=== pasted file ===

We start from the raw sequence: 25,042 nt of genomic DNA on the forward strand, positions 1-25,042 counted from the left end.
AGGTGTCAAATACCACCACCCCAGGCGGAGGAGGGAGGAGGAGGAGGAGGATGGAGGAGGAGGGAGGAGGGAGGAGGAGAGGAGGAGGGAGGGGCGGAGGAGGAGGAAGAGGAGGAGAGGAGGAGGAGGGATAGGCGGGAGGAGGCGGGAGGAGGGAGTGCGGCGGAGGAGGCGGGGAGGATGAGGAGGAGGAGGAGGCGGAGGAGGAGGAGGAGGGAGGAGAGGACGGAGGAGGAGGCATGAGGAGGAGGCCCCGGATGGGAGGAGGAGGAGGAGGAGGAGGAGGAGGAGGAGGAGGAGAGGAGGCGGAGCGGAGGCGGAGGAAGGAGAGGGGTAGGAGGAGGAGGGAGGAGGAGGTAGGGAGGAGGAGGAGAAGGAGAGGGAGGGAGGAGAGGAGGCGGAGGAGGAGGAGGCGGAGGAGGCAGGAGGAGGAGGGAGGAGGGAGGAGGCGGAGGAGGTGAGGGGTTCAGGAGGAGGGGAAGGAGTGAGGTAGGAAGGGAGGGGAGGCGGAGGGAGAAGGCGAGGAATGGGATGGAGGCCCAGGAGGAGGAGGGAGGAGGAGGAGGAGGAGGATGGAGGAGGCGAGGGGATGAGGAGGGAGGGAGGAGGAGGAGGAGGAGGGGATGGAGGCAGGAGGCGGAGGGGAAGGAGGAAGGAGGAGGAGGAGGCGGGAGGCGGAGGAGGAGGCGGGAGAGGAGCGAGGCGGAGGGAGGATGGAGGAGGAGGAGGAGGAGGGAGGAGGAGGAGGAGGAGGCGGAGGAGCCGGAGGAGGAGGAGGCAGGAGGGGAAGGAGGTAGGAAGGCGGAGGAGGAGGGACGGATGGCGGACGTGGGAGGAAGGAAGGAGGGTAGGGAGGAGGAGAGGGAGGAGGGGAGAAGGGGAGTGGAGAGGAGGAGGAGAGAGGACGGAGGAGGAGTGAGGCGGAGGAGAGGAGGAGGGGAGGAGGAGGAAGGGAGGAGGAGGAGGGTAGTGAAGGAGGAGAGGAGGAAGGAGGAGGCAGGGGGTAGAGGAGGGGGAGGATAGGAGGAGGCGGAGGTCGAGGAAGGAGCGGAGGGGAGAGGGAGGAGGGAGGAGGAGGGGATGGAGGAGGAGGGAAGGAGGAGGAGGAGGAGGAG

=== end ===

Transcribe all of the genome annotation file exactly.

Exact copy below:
We start from the raw sequence: 25,042 nt of genomic DNA on the forward strand, positions 1-25,042 counted from the left end.
AGGTGTCAAATACCACCACCCCAGGCGGAGGAGGGAGGAGGAGGAGGAGGATGGAGGAGGAGGGAGGAGGGAGGAGGAGAGGAGGAGGGAGGGGCGGAGGAGGAGGAAGAGGAGGAGAGGAGGAGGAGGGATAGGCGGGAGGAGGCGGGAGGAGGGAGTGCGGCGGAGGAGGCGGGGAGGATGAGGAGGAGGAGGAGGCGGAGGAGGAGGAGGAGGGAGGAGAGGACGGAGGAGGAGGCATGAGGAGGAGGCCCCGGATGGGAGGAGGAGGAGGAGGAGGAGGAGGAGGAGGAGGAGGAGAGGAGGCGGAGCGGAGGCGGAGGAAGGAGAGGGGTAGGAGGAGGAGGGAGGAGGAGGTAGGGAGGAGGAGGAGAAGGAGAGGGAGGGAGGAGAGGAGGCGGAGGAGGAGGAGGCGGAGGAGGCAGGAGGAGGAGGGAGGAGGGAGGAGGCGGAGGAGGTGAGGGGTTCAGGAGGAGGGGAAGGAGTGAGGTAGGAAGGGAGGGGAGGCGGAGGGAGAAGGCGAGGAATGGGATGGAGGCCCAGGAGGAGGAGGGAGGAGGAGGAGGAGGAGGATGGAGGAGGCGAGGGGATGAGGAGGGAGGGAGGAGGAGGAGGAGGAGGGGATGGAGGCAGGAGGCGGAGGGGAAGGAGGAAGGAGGAGGAGGAGGCGGGAGGCGGAGGAGGAGGCGGGAGAGGAGCGAGGCGGAGGGAGGATGGAGGAGGAGGAGGAGGAGGGAGGAGGAGGAGGAGGAGGCGGAGGAGCCGGAGGAGGAGGAGGCAGGAGGGGAAGGAGGTAGGAAGGCGGAGGAGGAGGGACGGATGGCGGACGTGGGAGGAAGGAAGGAGGGTAGGGAGGAGGAGAGGGAGGAGGGGAGAAGGGGAGTGGAGAGGAGGAGGAGAGAGGACGGAGGAGGAGTGAGGCGGAGGAGAGGAGGAGGGGAGGAGGAGGAAGGGAGGAGGAGGAGGGTAGTGAAGGAGGAGAGGAGGAAGGAGGAGGCAGGGGGTAGAGGAGGGGGAGGATAGGAGGAGGCGGAGGTCGAGGAAGGAGCGGAGGGGAGAGGGAGGAGGGAGGAGGAGGGGATGGAGGAGGAGGGAAGGAGGAGGAGGAGGAGGAG